For centuries, philosophers, scientists and researchers have sought to explain the complexities of the human mind, that intricate set of faculties that allows us to perceive our environment, form memories, think, feel and act with free will. Through their efforts, today we understand that much of what we have traditionally thought of as “Mind” is actually the result of chemical and electrical activity that is constantly taking place in different portions of our brains. Nevertheless, there is still much about human thought, feelings and consciousness that is poorly understood. For example, to this day no one really comprehends how our bodies interact with our emotions and to what extent that interaction affects our physical health.
Historians credit 15th century philosopher and mathematician Rene Descartes with the first theory of an interaction between the mind and the body. Although Descartes believed that the they were separate, he proposed a hypothetical model in which the mind could communicate with the body and the body with the mind through a small piece of tissue located near the base of the brain called the pineal gland. This hypothesis was later disproved, but his fundamental belief — that the mind and body were separate but interrelated entities — remained a tenet of modern medicine for centuries to come. In fact, it has been only a little more than a decade since scientists in the field of psychoneuroimmunology (PNI) began to discredit those beliefs.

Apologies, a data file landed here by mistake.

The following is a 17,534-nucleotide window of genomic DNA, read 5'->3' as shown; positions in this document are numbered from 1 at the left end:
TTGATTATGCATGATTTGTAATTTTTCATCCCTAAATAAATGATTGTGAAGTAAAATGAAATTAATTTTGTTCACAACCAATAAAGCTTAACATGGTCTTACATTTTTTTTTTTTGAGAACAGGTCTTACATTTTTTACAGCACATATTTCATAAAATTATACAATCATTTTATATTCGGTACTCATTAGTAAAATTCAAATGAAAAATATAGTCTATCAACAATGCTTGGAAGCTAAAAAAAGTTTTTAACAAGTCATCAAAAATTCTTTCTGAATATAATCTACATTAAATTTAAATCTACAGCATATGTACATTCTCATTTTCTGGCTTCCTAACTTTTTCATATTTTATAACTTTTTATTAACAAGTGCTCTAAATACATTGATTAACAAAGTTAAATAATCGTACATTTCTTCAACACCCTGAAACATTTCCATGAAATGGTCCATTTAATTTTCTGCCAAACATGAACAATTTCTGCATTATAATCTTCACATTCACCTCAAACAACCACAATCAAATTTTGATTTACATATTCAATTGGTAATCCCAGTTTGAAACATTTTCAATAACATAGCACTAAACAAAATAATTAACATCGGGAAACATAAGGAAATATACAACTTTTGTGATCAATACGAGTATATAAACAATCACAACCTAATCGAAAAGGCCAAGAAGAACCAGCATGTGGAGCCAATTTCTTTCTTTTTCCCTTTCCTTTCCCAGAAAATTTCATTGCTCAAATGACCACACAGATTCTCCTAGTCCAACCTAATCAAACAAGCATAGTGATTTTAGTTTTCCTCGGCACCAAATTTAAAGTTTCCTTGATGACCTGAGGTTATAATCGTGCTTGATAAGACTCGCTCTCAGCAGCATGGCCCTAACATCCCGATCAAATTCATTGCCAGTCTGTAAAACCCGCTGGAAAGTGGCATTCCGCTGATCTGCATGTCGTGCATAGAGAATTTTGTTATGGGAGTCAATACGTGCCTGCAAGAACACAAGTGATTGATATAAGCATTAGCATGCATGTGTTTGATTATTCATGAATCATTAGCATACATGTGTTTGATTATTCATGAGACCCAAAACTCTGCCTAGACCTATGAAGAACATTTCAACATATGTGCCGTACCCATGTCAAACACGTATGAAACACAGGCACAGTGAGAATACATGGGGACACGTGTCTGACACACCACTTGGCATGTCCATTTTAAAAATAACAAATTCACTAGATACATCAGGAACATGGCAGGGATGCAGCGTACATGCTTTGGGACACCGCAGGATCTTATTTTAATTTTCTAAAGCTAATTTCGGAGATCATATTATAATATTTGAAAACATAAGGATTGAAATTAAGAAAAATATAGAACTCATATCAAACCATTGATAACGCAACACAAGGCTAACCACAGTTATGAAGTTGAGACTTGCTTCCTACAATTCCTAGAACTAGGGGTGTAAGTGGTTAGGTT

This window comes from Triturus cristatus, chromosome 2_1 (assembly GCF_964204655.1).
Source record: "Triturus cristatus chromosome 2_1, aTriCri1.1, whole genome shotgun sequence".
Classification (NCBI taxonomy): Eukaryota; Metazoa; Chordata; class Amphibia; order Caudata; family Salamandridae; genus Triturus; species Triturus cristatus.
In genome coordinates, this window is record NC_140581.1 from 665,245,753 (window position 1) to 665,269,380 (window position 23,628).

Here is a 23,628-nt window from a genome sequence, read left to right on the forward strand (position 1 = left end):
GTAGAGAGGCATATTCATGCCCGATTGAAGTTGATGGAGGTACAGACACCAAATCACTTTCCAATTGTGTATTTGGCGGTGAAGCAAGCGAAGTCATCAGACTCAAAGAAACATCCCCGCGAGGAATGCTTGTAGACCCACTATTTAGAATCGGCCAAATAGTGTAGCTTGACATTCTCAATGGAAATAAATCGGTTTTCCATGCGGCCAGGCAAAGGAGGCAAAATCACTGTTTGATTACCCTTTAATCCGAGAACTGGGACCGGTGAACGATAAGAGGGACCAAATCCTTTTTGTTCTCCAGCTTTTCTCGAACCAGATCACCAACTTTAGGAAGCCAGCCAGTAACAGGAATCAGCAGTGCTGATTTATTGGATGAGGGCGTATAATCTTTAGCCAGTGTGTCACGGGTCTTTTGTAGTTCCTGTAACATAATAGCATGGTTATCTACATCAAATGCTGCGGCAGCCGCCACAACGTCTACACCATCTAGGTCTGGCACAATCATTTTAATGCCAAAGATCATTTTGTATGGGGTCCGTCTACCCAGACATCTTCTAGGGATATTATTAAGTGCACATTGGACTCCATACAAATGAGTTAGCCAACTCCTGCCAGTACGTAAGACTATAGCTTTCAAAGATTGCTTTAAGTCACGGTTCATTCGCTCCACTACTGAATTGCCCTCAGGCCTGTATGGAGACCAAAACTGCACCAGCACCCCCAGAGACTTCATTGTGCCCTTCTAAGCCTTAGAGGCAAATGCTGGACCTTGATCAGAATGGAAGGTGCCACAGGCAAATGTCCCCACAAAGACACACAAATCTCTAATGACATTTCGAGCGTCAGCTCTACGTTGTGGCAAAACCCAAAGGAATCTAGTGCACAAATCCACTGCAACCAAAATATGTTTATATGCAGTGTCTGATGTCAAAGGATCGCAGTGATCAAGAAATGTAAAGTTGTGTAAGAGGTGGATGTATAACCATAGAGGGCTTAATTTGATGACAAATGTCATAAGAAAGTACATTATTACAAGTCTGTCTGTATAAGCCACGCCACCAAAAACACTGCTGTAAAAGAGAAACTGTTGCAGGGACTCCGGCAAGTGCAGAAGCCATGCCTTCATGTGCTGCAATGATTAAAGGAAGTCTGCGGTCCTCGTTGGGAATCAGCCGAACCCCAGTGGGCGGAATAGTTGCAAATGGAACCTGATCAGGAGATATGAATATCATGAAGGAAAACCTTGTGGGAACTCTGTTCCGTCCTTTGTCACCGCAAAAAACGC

Despite Descartes early experimentation, it was not until the 19th century that famed psychiatrist Sigmund Freud first proposed a theory that explained the complexities of human behavior. A medical doctor with an interest in neurology, Freud explained human psychology in terms of unconscious, or repressed, urges and innate biological drives. Although the modern scientific community later dismissed many of his beliefs, his teachings form the basis of modern psychiatric theory and shape much of our understanding of human behavior and consciousness to this day.